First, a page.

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Greek Culture On Display In Community Series

'Coming Together,' a six-week series of community, educational and arts events, focuses on Greek Americans this year. Previous years centered on Asian Indians, Filipinos and Assyrians.

 

If you're curious about Greek culture, interested in local Greek Americans or enjoy great stories and performances--or maybe you just like baklava--then the six-week "Coming Together" series has something for you.

A Sunday, Jan. 27 kickoff to the series at Niles West High School in Skokie will feature cultural and arts exhibits and refreshments at 2 p.m., followed at 3 p.m. by a cultural program that includes skits, original short video, music and dance and Greek hors d'oeuvres.

The Coming Together in Skokie (and Niles Township) is focusing on Greek culture this year, after spotlighting Assyrian, Filipino and Asian Indian culture in years past. Niles Township High School District 219, the Skokie Library and the village of Skokie are key participants in the series.

This year, "Coming Together" programs include a visit to the Hellenic Museum in Chicago, a presentation by Iron Chef contestant Chef David Schneider (Taxim’s), a visit to St. Haralambos Greek Orthodox Church, lectures, presentations, Greek movies and much more.

A full schedule of events can be found here. 

According to organizers, Coming Together is a community-wide celebration designed to promote literacy and to explore in depth a different culture each year. Through reading and discussing selected books and enjoying a host of cultural activities, the community comes together to enjoy its diversity. Although the initiative spotlights a different culture each year, the intended audience is people from all backgrounds, especially people who may not be familiar with the featured culture.

“We would like everyone who lives in Skokie and the neighboring communities to come and take part in these wonderful activities,” said Susan Van Dusen, First Lady of Skokie and one of the initiative’s founders.

Featured books and authors

The featured books this year are:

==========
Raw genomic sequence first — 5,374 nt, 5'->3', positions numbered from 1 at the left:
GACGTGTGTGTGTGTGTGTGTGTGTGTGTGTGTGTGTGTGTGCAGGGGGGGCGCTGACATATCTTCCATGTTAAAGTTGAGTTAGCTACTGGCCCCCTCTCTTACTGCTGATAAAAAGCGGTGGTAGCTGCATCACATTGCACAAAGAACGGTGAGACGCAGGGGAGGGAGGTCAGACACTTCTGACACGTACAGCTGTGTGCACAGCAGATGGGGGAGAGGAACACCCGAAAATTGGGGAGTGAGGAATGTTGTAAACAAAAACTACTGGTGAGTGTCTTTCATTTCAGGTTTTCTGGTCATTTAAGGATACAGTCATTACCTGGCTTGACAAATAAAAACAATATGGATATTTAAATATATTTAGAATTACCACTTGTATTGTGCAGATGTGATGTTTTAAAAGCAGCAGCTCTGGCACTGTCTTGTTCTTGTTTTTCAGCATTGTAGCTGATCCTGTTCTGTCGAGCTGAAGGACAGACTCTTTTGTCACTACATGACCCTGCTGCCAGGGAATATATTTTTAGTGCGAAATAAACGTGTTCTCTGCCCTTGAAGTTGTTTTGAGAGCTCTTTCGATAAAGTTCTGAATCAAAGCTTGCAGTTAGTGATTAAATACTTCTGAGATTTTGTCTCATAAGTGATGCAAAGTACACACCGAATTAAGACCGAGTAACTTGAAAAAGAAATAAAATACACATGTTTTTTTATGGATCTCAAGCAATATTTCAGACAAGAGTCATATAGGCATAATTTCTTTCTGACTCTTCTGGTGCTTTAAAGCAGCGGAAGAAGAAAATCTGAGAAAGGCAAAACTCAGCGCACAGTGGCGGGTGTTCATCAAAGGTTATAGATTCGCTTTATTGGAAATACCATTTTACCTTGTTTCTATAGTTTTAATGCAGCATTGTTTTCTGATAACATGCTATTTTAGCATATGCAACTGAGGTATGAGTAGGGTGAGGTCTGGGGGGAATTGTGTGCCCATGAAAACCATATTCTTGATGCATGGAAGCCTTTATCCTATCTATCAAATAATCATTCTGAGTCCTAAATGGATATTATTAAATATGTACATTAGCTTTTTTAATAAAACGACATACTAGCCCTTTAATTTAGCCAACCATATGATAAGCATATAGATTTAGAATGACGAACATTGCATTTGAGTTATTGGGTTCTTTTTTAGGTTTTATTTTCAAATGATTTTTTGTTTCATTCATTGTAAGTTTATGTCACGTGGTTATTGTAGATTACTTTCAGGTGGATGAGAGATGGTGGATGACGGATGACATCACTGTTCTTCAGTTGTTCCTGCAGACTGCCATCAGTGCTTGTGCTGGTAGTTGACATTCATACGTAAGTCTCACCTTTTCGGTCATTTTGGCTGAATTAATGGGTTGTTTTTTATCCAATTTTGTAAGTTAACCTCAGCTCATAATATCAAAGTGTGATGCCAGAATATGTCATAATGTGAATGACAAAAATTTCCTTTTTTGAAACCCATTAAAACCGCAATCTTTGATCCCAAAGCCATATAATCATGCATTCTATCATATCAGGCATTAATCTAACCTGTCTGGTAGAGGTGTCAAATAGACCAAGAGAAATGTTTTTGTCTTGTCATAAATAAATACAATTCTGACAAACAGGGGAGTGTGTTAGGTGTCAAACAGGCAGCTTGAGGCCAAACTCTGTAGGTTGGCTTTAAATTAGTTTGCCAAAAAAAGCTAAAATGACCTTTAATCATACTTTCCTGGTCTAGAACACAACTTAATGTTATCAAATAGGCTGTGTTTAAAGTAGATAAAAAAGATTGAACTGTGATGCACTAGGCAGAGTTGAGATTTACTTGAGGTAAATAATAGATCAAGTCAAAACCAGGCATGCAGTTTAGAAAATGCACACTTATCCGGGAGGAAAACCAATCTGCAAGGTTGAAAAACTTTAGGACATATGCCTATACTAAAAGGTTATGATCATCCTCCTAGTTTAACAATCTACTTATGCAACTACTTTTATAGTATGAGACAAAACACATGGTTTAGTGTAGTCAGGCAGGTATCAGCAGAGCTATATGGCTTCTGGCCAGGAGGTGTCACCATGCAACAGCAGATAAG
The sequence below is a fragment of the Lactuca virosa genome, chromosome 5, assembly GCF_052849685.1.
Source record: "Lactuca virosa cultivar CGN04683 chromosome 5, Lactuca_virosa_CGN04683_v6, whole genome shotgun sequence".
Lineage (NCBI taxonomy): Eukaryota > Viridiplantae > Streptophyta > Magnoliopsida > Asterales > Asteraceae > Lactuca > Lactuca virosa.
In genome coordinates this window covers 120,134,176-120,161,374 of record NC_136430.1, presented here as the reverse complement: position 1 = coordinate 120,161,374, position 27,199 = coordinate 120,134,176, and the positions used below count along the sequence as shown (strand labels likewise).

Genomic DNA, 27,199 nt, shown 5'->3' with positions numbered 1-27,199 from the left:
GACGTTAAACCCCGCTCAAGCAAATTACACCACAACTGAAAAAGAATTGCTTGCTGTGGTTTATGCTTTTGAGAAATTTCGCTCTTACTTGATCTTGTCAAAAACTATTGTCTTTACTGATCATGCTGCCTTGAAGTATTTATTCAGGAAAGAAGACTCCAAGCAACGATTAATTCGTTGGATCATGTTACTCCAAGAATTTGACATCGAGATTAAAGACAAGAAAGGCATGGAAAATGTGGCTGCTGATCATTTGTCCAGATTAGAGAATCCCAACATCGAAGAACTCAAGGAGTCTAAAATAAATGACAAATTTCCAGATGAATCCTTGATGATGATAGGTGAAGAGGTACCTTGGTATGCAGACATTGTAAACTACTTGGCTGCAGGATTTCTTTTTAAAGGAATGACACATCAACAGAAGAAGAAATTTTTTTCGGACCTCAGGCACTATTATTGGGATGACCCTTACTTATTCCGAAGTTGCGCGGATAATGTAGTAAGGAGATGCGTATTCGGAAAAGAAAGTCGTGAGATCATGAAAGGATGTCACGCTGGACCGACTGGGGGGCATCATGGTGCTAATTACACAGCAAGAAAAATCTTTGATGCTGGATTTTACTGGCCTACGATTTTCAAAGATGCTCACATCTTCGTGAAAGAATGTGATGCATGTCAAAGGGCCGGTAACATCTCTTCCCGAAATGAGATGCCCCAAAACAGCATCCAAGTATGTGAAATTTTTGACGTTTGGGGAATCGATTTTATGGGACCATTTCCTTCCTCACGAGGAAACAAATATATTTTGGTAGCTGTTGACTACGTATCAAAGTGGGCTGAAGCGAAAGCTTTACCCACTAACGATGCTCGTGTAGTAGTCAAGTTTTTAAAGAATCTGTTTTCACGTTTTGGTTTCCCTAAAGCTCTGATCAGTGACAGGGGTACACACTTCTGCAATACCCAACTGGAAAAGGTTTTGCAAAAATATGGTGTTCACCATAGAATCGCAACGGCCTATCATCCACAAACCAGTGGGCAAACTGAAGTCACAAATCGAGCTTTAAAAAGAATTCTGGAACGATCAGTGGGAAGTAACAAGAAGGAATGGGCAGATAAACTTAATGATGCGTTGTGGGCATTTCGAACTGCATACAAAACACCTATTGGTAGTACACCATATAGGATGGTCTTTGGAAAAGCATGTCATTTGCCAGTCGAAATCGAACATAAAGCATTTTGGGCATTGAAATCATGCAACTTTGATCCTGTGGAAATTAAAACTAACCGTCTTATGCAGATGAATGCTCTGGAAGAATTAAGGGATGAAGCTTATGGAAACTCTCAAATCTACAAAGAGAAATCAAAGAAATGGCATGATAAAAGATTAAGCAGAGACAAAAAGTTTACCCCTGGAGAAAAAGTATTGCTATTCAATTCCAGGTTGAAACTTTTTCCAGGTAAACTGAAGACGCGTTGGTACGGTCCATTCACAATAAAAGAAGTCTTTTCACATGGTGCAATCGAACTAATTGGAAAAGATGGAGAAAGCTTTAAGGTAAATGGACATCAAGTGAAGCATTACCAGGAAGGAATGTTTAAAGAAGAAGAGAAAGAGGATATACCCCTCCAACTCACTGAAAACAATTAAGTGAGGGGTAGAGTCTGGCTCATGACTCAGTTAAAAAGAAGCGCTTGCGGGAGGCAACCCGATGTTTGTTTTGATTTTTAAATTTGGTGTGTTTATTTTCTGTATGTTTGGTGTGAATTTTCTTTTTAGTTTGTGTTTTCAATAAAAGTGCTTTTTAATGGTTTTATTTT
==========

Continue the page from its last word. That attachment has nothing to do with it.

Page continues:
• The Green Shore by Natalie Bakopoulos. In her debut novel, Bakopoulos vividly illuminates a little-explored moment in Greek history: the 1967 military coup d’état, which ushered in a seven-year period of devastating brutality and repression. We follow the adventures of one family, whose stories of love and resistance play out against the backdrop of this turbulent period.
  •  War Games by Audrey Couloumbis and Akila Couloumbis. (For middle school readers.) The book explores the Nazi occupation of a Greek village as told by a young boy. Ms. Couloumbis wrote the book with her husband Akila (now deceased). The book is based upon his experiences as a boy living in Greece during World War II.
  •  Marianthe’s Story: Painted Words and Spoken Memories, by Aliki. (For primary grade readers.) This book in Greek and English shows the difficulties a child faces when coming to a new land. Returning to her own childhood for inspiration, Aliki has created an exceptional book that presents Marianthe’s story – her present and her past.Natalie Bakopoulos and Audrey Couloumbis will be coming to our schools and our libraries to discuss their books.

In its first year, CTIS featured the Asian-Indian community and the novel Motherland by Vineeta Vijayaraghavan. In 2011 CTIS showcased the Filipino-American community, and several books by Filipino authors, including When the Rainbow Goddess Wept by Cecilia Manguerra Brainard and Willie Wins by Almira Astudillo Gilles. Last year, featuring the Assyrian community, the selected books were Home is Beyond the Mountain by Celia Barker Lottridge and Children of War: Voices of Iraqi Refugees by Deborah Ellis. Each year, the authors have participated and shared their writing techniques and knowledge of their respective history and culture.

 

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